- The Washington Times - Wednesday, June 29, 2016

Businessmen in San Francisco will soon be considered outlaws if they continue to use Styrofoam containers, cups, packing peanuts, toys, dock floats and other polystyrene products.

The San Francisco Board of Supervisors unanimously voted on Tuesday to ban an extensive list polystyrene materials. The directive will go into effect Jan. 1, 2017. Those who require meat and fish trays will have until July 1, 2017, to find an alternative.

Michael Mechanic, Mother Jones senior editor, was ecstatic with the news.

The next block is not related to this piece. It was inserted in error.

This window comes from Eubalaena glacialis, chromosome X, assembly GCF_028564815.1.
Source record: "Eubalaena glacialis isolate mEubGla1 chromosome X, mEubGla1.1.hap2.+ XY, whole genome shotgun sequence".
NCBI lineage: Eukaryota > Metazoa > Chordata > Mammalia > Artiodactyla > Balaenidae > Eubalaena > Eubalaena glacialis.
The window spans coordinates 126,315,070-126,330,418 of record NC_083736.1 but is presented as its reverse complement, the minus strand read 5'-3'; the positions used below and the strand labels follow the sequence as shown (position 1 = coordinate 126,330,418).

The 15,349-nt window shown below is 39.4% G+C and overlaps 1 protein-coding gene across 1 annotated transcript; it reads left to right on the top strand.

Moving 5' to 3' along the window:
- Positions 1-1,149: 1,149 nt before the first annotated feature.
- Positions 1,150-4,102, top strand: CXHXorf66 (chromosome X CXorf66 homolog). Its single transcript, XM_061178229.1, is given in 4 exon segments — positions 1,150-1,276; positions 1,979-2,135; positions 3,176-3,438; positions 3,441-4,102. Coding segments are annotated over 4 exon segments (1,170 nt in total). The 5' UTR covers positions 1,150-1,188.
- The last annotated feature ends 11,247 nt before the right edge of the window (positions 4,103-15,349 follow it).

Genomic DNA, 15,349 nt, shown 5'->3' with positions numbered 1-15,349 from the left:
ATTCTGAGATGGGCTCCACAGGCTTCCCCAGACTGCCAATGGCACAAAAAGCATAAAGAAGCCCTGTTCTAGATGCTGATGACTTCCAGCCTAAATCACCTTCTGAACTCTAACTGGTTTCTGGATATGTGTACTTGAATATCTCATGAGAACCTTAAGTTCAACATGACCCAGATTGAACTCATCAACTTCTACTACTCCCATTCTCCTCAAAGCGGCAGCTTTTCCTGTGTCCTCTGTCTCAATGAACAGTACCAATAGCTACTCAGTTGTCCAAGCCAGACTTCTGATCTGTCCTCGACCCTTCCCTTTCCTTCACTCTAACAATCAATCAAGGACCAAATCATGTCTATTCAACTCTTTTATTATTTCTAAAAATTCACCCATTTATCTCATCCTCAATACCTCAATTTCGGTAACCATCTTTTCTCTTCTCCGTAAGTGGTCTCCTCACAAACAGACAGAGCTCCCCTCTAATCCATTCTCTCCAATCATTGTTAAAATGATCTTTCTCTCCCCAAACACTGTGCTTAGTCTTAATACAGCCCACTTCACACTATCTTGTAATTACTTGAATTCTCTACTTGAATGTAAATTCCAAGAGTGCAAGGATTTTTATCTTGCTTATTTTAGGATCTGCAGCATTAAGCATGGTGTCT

“Motherf–in’ packing peanuts just banned in San Fran — along with all other Styrofoam. Yay!” he tweeted Wednesday.

Dow Chemical Company, which owns the Styrofoam brand, did not issue a statement.

The city’s ban is similar to one passed in Washington, D.C., in January for the food service industry, but goes much further, Time magazine reported Wednesday.

A similar measure was overturned in New York City by the State Supreme Court in Manhattan in September 2015.

Supervisor President London Breed has pushed for a polystyrene ban since April, saying at the time, “This stuff is an environmental and public health pollutant, and we have to reduce its use. There are ample cost effective alternatives to Styrofoam on the market.”

Critics of the decision struck a resigned note.

“What can you do in San Francisco?” Mariah Smith wrote on a local NBC affiliate’s Facebook page on Wednesday.

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